UPDATE: I guess I’ll give myself a half-hearted, mildly depressed “told you so”. Brad Stevens has reportedly turned down the Oregon job. Tweet from @TheBigLead: “Source: brad stevens rejected Oregon today. Not a $ thing- simply not interested. Ouch. Phil knight not a happy man.”
Jamie Dixon, Steve Alford, Tubby Smith and Mark Turgeon: All used the Oregon coaching vacancy as an opportunity to get more money from their current programs.
Tom Izzo, Billy Donovan, Coack K: Seriously? Why even bother.
Mark Few: Forgetaboutit. He’s not coming.
The search for Ernie Kent’s replacement has taken more turns than Richard W. Lariviere’s stance on “openness”.
Now, it seems, we’re pinning our hopes on a 33-year-old who looks so young that a CBS commentator remarked “[Brad] Stevens looks like he checks the mirror every morning to see if it’s time to start shaving”.
There are certainly question marks about his experience – only three years as a head coach, all in the Horizon League – but he’s done better than anyone could have ever asked for, taking Butler literally all but three inches away from a national championship.
He has a knack for winning, thanks to an unparalleled passion for the game of basketball. While in college, he took his future wife to a high school basketball game on their third date.
This, unfortunately, is why I can’t see him coming to Oregon.
He’s born and bred Indiana. When Brad was five, he watched taped basketball games before he went to afternoon kindergarten. At seven, his dad started driving him to Indiana Hoosier games.
He was so dedicated to the game that he would bring the unprepared ingredients for grilled cheese sandwiches over to his friend Brandon’s house, so as to not waste time waiting for sandwiches to cook.
So you think that guy is going to pack up his family and leave Indiana, the place he’s lived his entire life, for Oregon, a place with relatively zero basketball tradition?
Not a chance.
More money, better facilities and flashier uniforms await him in Eugene, to be sure, but that’s not what Stevens is about. He’s about the tradition.
Stevens could build an empire at Butler, akin to what our neighbor Mark Few has done next door at Gonzaga, and I think there’s a good chance that happens. But if he leaves, it won’t be for Oregon. It will be for a school where basketball is first; where it’s more than a game, it’s a way of life.
I could see him taking the Wake Forest job for exactly those reasons.
So now that I’ve poopoo’d all your excitement about the latest wunderkind, I’ll make up for it by suggesting another name. One that didn’t take me long to talk myself into and now I’m starting to love.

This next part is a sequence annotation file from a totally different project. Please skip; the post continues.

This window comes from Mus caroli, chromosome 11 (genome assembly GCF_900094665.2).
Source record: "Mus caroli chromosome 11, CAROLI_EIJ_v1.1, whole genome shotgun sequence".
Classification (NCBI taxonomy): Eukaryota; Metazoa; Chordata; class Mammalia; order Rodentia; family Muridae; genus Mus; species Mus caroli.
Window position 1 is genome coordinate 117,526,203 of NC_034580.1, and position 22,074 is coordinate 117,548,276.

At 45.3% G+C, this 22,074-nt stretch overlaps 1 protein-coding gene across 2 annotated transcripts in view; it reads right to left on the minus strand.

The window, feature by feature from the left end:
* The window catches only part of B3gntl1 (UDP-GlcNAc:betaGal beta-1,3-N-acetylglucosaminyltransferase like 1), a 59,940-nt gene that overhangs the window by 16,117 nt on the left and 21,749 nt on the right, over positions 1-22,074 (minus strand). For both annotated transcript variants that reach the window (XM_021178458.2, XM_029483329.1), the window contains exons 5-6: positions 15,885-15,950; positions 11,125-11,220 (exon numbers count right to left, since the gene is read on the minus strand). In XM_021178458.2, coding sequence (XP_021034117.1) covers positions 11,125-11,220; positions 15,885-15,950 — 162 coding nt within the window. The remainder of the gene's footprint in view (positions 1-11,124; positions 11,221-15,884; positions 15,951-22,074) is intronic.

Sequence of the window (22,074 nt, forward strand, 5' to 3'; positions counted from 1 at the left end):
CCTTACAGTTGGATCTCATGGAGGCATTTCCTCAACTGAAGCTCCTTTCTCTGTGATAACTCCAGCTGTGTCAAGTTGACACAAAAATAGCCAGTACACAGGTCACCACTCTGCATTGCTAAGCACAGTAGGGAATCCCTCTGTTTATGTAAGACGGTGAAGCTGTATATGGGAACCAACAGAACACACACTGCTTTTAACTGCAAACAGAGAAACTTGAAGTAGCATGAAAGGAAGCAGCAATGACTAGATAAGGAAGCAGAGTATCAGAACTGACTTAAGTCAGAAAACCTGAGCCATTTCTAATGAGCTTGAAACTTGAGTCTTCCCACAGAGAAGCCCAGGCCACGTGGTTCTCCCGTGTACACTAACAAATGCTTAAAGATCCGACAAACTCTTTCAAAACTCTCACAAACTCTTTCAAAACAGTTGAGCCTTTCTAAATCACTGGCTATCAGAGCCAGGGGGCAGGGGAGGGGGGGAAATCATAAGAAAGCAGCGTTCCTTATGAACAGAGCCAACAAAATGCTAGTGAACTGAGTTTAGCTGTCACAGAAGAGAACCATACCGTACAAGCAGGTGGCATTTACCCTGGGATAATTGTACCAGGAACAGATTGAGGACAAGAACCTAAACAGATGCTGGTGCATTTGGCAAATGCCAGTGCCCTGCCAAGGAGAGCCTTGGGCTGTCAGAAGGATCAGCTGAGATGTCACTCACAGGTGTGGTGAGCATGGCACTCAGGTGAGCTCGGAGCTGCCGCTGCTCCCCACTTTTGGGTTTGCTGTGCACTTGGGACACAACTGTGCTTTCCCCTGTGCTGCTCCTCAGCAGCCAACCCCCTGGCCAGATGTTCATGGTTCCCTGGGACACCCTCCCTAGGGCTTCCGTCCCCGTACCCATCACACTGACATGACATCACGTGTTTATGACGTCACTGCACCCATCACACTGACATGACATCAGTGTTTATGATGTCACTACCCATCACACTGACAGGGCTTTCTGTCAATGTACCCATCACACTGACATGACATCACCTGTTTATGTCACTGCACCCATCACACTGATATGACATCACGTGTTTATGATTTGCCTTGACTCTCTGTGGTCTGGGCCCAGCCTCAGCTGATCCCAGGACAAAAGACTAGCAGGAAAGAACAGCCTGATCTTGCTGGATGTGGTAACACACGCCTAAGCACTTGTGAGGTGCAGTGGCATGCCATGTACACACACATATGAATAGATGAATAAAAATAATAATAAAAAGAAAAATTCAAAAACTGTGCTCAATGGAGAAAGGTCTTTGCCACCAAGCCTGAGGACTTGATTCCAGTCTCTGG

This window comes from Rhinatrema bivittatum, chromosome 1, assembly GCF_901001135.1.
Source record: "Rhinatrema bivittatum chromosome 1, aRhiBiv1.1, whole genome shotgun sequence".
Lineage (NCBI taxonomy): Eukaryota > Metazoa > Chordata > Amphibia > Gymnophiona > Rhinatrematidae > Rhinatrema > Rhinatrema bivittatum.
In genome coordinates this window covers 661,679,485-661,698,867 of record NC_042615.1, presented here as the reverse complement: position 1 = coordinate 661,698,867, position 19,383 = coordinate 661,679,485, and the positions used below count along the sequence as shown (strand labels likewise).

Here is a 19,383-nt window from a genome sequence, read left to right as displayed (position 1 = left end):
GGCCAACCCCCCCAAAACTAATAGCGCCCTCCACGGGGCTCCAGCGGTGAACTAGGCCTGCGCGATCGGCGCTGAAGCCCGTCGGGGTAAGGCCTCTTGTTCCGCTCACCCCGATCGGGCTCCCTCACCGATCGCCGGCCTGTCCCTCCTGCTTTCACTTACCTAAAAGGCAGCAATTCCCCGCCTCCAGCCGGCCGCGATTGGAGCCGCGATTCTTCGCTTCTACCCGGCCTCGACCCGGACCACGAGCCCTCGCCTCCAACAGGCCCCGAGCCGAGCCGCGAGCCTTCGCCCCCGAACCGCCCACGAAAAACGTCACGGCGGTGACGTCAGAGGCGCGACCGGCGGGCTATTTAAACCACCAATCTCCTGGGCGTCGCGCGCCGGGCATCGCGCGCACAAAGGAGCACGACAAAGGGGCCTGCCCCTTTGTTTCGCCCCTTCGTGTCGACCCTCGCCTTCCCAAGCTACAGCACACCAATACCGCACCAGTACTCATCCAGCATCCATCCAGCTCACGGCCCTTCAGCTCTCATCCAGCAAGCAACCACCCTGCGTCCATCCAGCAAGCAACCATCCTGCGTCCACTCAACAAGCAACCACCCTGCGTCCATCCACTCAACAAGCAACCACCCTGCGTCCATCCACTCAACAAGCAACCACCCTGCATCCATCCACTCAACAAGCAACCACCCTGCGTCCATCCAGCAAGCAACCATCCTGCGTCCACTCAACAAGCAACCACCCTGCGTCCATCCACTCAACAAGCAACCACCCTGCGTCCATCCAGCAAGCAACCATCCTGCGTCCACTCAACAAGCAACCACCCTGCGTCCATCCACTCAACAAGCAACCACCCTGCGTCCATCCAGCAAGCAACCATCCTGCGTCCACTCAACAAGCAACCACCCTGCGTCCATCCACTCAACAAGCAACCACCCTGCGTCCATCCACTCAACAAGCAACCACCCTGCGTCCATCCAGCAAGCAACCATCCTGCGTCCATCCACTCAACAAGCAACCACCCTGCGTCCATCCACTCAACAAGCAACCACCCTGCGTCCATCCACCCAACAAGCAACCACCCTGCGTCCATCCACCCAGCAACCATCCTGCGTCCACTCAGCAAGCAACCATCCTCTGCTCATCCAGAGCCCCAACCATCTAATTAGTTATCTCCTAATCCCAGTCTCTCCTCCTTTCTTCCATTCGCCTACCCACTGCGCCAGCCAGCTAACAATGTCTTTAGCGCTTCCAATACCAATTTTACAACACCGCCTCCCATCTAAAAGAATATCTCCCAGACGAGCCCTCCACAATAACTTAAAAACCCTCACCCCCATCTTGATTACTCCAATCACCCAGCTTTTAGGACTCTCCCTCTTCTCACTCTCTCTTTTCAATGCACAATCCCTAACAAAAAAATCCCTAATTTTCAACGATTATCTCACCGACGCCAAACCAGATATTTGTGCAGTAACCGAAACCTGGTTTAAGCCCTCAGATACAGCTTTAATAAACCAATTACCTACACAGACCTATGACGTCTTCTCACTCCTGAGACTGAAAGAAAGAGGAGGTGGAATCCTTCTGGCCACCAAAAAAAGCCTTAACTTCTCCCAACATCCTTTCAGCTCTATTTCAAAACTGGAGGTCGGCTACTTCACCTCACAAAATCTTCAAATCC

If we could get him to leave Mizzou, I think he’d be a perfect fit.
He’s won everywhere he’s gone.
At University of Alabama-Birmingham, he took the Blazers to three NCAA tournament appearances in his four years, including a 76-75 upset over #1 seeded Kentucky to get to the Sweet 16, and he was named Conference USA Coach of the Year in 2004 (over John Calipari at Memphis).
Anderson was then hired by Missouri in 2006, a once-proud program that Quinn Snyder trashed and left for the NCAA sanctioning-wolves.
After a middling first two seasons, Anderson led the Tigers to the Elite Eight in 2009 and the second round in this year’s tournament.
He runs an up-tempo, aggressive style of play that would be able to take advantages of the athletes Oregon has in a way other candidates wouldn’t.
Dubbed “40 Minutes of Hell”, Anderson’s style would be perfect for the type of players that Oregon can recruit (those who would make the most of the Ducks’ supreme practice/workout facilities) and also, he’d be going after a different kind of recruit than most of his opponents on the West Coast – advantage Oregon.
He even has strong moral standards, booting two of Mizzou’s star players, leading scorer Stefhon Hannah and Kalen Grimes, from the team after a night club fracas (Hannah) and being arrested for hitting a man with the butt of a shotgun (Grimes).
John Canzano would be proud.
At 50 years old, he’s relatively young, proven and more than capable of making Oregon an immediate contender.
Only problem is, can Pat Kilkenny/Spencer Stuart/whoever’s running the athletic department, convince him to leave the Tigers, where he just signed a 7-year extension at $1.6 million per? (turning down a $2 million offer from Georgia in the process)
Anderson has never coached outside of the South before, but I think an opportunity to become King of the West Coast could be attractive enough for the Alabama native to leave his roots.
Plus, wouldn’t it be awesome to watch E.J. Singler scrambling around like a beheaded chicken on the full-court press?
That’s enough of a reason to hire Anderson right there.
And in case you forgot the Missouri-Oregon game this year, here you go.